“God is glorified even in the midst of Ukraine’s darkest hours”
Ukrainian missionary Mariana Laskava talks about her experience of leaving Kiev and continue serving refugees. “Every opportunity is used to preach the gospel”.
Protestante Digital · PONTEVEDRA · 21 JULY 2022 · 13:15 CET
Mariana Laskava is Ukrainian. She serves as a missionary with Word of Life, a mission with a Bible institute based near Kyiv.
She had to flee quickly, with a small suitcase, because of the threat of bombings that were about to begin in the country's capital.
After a few months serving among Ukrainian refugees, Mariana has been able to travel to Spain, where she will also participate in camps this summer.
In September she hopes to return to Kyiv, to serve in the Bible school where she accompanies students as they grow in their faith journey and also works as a translator for several English and Spanish-speaking teachers.
Spanish news website Protestante Digital has talked to her about how she is experiencing this conflict , and the current situation of her country.
Question. What kind of work do you do, and how was the day-to-day life at the Bible college before the war?
Answer.. I am a full-time missionary in Word of Life Ukraine, a mission that works with young people focusing on evangelism, but we also have a Bible institute.
Every year, in September, a group of 30-50 young people come from different countries, both from Ukraine and nearby countries, to study the Bible and live in the institute for one or two years.
We guide them in their studies, helping them to learn how to develop their ministries, encouraging them in evangelism - we do a lot of street evangelism in the streets of Kyiv - and helping them to grow in their Christian life, both through training and through the example they may have from us.
We spend time with our students and build a deep relationship with them.
Q. Do you mainly work with young people?
A. The students usually enter the Bible institute after finishing high school, before they start university, so they are usually between 17 and 19 years old.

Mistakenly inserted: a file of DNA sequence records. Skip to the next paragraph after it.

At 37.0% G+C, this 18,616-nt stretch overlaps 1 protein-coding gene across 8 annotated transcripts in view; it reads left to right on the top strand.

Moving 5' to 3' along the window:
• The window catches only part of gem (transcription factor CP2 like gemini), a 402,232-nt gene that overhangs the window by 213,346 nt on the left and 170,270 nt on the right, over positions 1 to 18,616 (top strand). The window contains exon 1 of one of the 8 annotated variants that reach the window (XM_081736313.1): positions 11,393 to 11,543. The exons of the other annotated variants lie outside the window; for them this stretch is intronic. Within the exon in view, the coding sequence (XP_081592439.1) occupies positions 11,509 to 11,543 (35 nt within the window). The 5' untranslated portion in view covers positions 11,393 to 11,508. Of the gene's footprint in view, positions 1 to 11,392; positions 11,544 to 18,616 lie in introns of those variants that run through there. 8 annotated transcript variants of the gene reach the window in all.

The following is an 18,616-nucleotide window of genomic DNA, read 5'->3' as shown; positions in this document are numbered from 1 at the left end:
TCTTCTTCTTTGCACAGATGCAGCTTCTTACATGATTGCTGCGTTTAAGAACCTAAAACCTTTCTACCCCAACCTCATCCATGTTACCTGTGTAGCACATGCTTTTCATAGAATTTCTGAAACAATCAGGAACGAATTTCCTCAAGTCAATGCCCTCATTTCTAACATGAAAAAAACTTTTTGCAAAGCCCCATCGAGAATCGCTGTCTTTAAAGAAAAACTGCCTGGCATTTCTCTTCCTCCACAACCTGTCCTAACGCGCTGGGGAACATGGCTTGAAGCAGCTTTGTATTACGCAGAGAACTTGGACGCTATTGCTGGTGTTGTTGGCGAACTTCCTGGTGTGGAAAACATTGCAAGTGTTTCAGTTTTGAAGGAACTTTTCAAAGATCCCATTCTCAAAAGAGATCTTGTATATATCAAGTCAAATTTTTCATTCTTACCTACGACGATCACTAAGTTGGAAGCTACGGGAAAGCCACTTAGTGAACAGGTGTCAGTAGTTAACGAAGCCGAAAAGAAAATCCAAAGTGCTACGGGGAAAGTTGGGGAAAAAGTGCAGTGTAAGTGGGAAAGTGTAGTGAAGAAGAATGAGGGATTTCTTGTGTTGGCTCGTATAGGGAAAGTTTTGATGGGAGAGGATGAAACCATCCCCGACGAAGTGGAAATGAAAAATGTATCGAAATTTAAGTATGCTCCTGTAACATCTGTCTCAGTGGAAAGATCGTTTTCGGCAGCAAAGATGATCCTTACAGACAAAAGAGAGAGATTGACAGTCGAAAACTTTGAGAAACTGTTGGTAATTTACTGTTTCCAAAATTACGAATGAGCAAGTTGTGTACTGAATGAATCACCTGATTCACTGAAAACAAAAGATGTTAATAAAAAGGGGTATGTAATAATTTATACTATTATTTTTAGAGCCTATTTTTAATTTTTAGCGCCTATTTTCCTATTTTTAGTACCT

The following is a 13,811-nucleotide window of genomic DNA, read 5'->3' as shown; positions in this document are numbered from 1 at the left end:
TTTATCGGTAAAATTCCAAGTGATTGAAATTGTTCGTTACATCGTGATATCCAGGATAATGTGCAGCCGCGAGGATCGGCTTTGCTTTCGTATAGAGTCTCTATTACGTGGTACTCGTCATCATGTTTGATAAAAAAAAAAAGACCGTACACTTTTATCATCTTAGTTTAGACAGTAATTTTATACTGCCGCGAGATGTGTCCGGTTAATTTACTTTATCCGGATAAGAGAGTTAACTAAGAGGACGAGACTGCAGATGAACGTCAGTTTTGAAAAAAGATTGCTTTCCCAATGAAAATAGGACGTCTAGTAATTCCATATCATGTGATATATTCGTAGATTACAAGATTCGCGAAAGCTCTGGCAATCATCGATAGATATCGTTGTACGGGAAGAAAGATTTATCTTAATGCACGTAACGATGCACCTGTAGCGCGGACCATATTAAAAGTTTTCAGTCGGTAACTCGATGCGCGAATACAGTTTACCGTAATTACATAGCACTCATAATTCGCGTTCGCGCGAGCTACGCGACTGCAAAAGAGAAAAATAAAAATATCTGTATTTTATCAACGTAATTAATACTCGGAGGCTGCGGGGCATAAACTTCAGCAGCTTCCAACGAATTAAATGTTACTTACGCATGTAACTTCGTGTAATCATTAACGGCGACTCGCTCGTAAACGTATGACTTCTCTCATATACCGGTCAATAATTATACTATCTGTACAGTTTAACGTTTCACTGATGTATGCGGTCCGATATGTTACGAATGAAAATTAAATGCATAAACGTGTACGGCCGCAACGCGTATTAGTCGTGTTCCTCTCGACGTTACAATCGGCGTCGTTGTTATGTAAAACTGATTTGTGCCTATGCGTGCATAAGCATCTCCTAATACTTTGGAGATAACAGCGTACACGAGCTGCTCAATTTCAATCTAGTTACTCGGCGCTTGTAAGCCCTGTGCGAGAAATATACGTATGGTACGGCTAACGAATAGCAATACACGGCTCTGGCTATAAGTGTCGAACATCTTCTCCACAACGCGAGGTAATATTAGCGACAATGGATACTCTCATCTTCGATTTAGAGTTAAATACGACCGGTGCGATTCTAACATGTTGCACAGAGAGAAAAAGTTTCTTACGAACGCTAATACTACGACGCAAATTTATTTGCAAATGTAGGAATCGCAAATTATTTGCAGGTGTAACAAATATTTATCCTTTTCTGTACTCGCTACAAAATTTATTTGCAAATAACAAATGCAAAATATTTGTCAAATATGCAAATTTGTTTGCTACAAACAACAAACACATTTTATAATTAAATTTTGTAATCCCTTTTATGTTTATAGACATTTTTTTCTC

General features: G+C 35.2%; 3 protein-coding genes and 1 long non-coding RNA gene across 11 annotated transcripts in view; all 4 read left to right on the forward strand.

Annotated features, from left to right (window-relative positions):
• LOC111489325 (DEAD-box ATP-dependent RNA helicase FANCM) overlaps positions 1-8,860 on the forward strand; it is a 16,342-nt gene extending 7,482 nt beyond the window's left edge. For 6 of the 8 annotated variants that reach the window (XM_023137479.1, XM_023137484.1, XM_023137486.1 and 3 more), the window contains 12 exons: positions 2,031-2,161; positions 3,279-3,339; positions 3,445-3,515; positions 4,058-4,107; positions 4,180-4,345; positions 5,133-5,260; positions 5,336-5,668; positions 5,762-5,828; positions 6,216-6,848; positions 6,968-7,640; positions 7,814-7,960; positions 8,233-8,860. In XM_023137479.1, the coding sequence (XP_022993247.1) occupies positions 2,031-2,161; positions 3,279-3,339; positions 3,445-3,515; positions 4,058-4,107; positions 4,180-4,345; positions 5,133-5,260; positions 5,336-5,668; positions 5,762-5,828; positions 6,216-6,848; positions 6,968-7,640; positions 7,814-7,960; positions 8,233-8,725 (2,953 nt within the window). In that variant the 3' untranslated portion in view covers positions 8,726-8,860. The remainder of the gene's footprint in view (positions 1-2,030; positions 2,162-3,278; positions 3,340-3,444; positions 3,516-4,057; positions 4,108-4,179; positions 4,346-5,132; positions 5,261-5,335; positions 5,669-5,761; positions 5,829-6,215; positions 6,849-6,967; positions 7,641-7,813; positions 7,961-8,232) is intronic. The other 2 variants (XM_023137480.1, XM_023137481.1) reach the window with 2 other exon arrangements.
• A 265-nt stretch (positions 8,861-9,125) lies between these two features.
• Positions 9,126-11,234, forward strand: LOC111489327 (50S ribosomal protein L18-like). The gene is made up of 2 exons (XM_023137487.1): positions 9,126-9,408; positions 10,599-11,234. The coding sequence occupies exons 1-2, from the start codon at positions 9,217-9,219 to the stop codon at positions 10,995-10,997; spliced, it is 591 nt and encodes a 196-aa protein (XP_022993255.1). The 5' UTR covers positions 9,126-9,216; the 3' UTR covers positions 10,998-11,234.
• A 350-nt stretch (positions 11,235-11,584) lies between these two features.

In two years they are trained in the Bible and Christian life in the centre we have there, so that they can then develop their future work or mission.
Q. All this work was halted in February with the Russian invasion. How did you experience that?
A. In December, when Russia started to build up troops on the border, the TV news already talked about the possible invasion.
We, as a mission, were praying that it would not happen. But two weeks before the war started, we asked the students to leave. We moved up the holiday they used to have in March to the beginning of February, as the situation was getting tense.
The leadership of the mission in the United States asked us to have our bags packed in case we had to evacuate.
The day before the invasion they called us to urgently leave, that we had 40 minutes to prepare for the emergency evacuation.
Many people in the team didn't expect it to happen. I thought it could happen, because of the build-up of soldiers at the border.
Q. How did you flee?
A. It was all very traumatic, what we experienced that day and what many experienced in the following days.
We left quickly because we were warned that the shelling of Kyiv would start that night, but we could only take one small suitcase.
It's difficult, because you can't pack your life in a suitcase, and you leave your house in danger of being bombed. You also leave your family there, people you love, who don't leave the country, but trusting that they are in the Lord's hands.
It was a shock, something that tested our trust very much. It was traumatic.
Q. You are now in Spain, but what was your journey during these months?
A. I am now in Spain and many people care for me and look after me. But when the war started we went to Hungary, to the property that the mission has there.
Then, a week later, part of the team went to Romania, where the mission began to receive refugees arriving from Ukraine.